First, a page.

Publication details [#1255]

Williams, James A. 2013. Lewis Carroll and the private life of words. The Review of English Studies 64 (266) : 651–671. 21 pp.
Publication type
Article in journal
Publication language
Place, Publisher
Oxford: Oxford University Press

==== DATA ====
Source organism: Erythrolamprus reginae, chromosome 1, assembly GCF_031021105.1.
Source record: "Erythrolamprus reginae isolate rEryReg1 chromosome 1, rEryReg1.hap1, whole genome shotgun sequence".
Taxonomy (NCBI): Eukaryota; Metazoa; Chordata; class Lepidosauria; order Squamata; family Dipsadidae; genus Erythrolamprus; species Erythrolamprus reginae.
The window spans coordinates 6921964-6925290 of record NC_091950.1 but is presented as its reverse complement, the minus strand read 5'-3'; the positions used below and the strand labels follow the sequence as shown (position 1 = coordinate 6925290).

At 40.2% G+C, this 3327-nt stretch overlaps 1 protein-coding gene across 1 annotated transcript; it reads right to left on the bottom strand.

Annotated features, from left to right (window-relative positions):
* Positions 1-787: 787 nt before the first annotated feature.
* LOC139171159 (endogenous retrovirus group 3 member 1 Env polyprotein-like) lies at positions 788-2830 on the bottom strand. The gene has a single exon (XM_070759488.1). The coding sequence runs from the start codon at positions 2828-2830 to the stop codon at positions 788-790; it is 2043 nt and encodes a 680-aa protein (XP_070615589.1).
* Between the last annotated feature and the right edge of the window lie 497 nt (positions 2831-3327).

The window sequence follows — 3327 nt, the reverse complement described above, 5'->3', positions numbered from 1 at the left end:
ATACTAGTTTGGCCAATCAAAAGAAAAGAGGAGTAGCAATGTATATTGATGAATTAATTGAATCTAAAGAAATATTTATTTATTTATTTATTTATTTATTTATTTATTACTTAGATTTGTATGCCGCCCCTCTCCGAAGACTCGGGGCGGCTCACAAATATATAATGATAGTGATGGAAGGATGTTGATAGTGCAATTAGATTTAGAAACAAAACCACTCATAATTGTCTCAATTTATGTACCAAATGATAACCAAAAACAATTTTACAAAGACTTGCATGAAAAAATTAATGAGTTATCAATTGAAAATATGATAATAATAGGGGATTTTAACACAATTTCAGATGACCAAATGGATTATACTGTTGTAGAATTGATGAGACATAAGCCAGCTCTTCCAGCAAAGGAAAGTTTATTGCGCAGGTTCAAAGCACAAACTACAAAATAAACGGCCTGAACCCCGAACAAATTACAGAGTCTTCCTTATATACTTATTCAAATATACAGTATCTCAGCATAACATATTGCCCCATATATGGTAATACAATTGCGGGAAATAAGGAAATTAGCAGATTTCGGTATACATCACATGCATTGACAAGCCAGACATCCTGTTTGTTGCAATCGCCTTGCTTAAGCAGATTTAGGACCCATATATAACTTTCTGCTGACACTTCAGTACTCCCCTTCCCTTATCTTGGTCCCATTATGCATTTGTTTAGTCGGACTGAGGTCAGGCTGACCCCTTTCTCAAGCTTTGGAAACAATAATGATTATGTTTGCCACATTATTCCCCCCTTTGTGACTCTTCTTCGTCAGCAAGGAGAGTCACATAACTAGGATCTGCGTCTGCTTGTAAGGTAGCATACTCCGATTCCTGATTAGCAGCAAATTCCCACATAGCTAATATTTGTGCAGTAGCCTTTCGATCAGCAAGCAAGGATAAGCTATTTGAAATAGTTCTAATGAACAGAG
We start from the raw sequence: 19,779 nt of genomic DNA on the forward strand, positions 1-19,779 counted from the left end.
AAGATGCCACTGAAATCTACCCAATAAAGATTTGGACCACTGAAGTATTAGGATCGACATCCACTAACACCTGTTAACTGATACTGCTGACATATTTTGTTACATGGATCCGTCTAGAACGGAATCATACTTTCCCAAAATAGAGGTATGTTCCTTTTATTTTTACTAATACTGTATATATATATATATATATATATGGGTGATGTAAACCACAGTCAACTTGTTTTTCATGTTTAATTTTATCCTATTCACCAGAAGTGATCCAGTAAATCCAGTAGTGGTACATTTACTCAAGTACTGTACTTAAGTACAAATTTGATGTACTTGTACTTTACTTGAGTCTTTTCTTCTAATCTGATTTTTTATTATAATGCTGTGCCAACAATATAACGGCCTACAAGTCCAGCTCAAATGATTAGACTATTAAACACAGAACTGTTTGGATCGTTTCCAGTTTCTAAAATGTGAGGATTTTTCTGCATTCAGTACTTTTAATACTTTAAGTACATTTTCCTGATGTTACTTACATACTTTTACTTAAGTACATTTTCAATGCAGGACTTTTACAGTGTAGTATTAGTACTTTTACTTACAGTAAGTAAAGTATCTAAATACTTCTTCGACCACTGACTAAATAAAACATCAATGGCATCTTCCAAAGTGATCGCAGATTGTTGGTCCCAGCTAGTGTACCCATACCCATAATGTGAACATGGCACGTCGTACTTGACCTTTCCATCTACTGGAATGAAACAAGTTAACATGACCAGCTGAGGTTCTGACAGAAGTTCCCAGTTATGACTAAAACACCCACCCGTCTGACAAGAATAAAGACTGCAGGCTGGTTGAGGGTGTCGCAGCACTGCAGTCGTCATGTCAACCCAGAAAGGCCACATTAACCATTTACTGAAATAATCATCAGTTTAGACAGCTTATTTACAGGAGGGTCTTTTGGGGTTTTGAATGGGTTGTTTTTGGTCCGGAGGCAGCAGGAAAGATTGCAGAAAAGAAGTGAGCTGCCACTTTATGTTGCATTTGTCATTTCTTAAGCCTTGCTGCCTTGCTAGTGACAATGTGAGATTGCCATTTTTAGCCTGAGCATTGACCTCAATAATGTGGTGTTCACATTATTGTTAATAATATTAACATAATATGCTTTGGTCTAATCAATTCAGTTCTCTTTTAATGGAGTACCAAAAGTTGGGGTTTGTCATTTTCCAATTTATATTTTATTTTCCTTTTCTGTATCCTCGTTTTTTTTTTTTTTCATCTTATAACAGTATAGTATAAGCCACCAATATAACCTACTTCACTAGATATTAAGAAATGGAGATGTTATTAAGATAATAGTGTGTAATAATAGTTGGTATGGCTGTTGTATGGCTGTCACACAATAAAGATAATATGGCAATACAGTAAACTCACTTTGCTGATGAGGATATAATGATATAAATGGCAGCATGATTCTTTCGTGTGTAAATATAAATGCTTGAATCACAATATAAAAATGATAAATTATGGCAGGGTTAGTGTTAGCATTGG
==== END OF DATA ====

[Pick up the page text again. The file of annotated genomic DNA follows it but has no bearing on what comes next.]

This article considers the Alice books by Lewis Carroll in relation to Victorian language theory and in particular the thought of language as autonomous and organic as expressed by some linguists of the time. It is demonstrated that the prevalent metaphor of language as ‘organic’ occur in a number of sophisticated jokes, suggesting that words have a life independent of their speakers. In this way Carroll gave a distinctive response to the existing anxieties about meaning and agency. The jokes are fully understood only in the context of Carroll’s broader participation in the literary culture of late nineteenth-century philology, in which certain scholars saw metaphorical expression as an enemy of metaphysics and of true language use.